Use of insurance to mitigate legal risks
Regardless of how carefully a company structures its approach to providing reproductive health benefits, it may be forced to defend its decisions in court. Businesses attacked for offering such politically polarizing benefits in alleged violation of state law may fall back on their existing insurance coverage to defend against such claims or lawsuits.
- For private companies, coverage may be available under the company’s D&O or management liability insurance policy. Such policies generally cover the cost of defending claims for alleged illegal acts committed by the company or its officers in the course of conducting the company’s business. And for public companies, D&O coverage may be available to defend claims brought against executives of specific companies. Such allegations, even if threatened with criminal prosecution, must qualify as a covered “wrongful act” within the meaning of the standard D&O policy language.
- Coverage may also be available under a company’s fiduciary liability insurance. Fiduciary liability insurance policies may extend coverage to claims for alleged acts, errors or omissions committed by an Insured in the administration or in its capacity as “trustor” of the benefits of the employee plan—including deciding what benefits the plan will offer. Businesses are advised to double check to see if their existing fiduciary liability policy includes such “capacity of settlor” coverage.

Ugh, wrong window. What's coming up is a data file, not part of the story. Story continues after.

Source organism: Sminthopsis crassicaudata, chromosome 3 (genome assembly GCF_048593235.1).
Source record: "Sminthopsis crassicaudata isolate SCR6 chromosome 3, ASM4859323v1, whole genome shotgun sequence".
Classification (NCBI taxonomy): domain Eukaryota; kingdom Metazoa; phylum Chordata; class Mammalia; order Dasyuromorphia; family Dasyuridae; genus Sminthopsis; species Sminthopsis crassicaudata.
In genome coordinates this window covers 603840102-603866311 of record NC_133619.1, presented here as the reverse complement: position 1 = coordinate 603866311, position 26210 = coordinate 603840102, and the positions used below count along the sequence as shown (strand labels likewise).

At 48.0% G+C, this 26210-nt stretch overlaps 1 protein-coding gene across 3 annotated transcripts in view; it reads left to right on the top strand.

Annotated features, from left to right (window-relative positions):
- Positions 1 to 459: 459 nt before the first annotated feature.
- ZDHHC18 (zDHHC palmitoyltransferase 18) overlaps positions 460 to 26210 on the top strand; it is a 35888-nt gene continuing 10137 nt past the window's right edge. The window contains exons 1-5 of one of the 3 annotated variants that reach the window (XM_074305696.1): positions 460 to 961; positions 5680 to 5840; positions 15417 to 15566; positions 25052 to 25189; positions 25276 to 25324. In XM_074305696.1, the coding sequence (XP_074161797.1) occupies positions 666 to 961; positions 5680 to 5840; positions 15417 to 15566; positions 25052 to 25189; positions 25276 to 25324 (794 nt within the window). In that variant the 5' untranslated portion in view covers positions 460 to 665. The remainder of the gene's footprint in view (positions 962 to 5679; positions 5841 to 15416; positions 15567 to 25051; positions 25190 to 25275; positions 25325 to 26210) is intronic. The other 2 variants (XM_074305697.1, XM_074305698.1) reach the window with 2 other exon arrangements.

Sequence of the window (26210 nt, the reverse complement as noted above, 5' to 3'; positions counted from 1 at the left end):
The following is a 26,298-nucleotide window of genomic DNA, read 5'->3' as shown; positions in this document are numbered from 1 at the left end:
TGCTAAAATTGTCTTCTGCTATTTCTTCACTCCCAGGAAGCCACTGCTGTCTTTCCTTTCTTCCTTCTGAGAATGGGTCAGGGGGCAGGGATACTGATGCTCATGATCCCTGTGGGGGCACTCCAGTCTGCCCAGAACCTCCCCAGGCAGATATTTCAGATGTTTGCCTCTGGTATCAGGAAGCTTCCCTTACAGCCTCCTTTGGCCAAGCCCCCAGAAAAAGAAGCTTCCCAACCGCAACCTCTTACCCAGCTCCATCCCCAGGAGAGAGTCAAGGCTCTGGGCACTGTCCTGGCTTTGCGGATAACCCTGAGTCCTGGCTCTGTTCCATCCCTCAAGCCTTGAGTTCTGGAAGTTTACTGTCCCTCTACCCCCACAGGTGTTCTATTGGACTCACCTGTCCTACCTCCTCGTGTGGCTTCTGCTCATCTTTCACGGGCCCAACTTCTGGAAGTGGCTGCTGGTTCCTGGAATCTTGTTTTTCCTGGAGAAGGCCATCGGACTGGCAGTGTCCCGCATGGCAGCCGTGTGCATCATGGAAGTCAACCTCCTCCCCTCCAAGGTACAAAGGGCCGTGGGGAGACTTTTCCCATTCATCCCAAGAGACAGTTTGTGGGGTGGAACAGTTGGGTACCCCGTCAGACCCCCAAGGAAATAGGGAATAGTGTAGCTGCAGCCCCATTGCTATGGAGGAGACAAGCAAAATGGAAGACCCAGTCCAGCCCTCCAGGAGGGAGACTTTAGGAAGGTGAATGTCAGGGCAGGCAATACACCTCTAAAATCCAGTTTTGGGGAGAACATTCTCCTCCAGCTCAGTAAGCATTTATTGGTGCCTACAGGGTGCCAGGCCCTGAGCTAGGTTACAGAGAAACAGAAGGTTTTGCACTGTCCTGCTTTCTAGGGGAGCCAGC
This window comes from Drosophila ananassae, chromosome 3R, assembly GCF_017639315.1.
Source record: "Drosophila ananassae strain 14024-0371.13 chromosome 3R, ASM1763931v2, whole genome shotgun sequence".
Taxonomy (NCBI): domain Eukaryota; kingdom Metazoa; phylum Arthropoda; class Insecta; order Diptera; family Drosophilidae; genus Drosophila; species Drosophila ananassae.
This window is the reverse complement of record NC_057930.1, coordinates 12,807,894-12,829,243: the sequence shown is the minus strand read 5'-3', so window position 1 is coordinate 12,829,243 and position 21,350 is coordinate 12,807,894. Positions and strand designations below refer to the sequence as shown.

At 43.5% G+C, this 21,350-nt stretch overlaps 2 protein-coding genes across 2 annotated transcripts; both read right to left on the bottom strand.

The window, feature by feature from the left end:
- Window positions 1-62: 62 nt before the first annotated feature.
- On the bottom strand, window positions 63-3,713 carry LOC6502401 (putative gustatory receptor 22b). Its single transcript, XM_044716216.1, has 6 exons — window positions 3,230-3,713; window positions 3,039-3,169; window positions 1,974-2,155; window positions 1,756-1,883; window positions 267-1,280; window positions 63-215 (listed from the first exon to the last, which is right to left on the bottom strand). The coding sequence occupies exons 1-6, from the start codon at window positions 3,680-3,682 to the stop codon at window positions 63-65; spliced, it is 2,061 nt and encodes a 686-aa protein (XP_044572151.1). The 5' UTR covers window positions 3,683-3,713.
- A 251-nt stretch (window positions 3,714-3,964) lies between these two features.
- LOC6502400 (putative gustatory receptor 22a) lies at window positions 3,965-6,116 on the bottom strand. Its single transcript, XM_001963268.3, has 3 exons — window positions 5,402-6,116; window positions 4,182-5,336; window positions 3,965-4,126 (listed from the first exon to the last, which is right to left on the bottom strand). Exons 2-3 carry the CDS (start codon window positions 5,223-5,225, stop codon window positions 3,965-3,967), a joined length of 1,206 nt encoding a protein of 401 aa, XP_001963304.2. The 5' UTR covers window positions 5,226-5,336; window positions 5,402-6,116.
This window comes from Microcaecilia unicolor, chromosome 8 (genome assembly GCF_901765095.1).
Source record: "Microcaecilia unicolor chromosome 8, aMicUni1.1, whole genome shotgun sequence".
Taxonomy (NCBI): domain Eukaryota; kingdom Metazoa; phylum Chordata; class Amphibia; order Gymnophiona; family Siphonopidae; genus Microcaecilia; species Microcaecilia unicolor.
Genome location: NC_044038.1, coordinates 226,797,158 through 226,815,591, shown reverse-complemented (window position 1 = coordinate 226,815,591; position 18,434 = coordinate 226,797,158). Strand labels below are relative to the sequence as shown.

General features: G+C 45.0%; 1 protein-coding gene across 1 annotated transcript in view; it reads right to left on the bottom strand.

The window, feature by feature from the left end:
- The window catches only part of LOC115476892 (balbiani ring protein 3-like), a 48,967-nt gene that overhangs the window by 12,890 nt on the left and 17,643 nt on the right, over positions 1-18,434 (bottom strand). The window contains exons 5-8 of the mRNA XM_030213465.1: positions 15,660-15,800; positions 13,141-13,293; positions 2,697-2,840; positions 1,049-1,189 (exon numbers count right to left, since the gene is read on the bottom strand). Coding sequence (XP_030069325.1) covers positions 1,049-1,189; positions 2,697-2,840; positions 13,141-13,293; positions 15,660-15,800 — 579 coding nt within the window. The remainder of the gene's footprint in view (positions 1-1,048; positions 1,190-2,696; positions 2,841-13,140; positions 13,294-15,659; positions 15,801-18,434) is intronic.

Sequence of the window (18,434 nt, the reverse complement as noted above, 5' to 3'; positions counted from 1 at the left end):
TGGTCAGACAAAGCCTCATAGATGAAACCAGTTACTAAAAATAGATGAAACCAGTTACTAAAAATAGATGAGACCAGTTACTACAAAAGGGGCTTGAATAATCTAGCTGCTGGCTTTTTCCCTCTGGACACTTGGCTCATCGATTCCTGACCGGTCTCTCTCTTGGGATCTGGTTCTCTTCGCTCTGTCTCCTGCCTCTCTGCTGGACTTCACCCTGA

- Civil liability insurance for labor practices may apply to claims alleging that a company’s reproductive health benefits are provided in a discriminatory manner.
Even if the states don’t comply, their threats to date could lead to other potential claims, such as shareholder securities lawsuits, that would also trigger D&O coverage. Companies that have been threatened with legal action because of their decision to offer out-of-state employee health care travel benefits should therefore consider giving notice of circumstances under your existing D&O, Trustee and/or Labor Practices liability insurance policies, as such threats may reasonably be expected to give rise to future claims.
In this uncertain legal landscape, insurers may attempt to claim coverage is prohibited for a variety of reasons, such as exclusions for criminal, intentional, or knowing violations of the law or for bodily injury claims. But none of these exclusions should exclude coverage. Mere allegations of criminal misconduct are generally not enough to relieve an insurer of its obligation to pay defense costs. And bodily injury exclusions generally only exclude claims “for” bodily injury, and the lawsuits proposed by state officials are for alleged violations of state law, not bodily injury, regardless of any alleged harm asserted. Insurers may also seek to bolster their substantive arguments by filing declaratory lawsuits in venues they view as hostile to abortion rights, triggering complex choice-of-law and venue disputes. Before giving notice, companies should retain an experienced coverage attorney to ensure their claims are presented in a manner that maximizes potential coverage.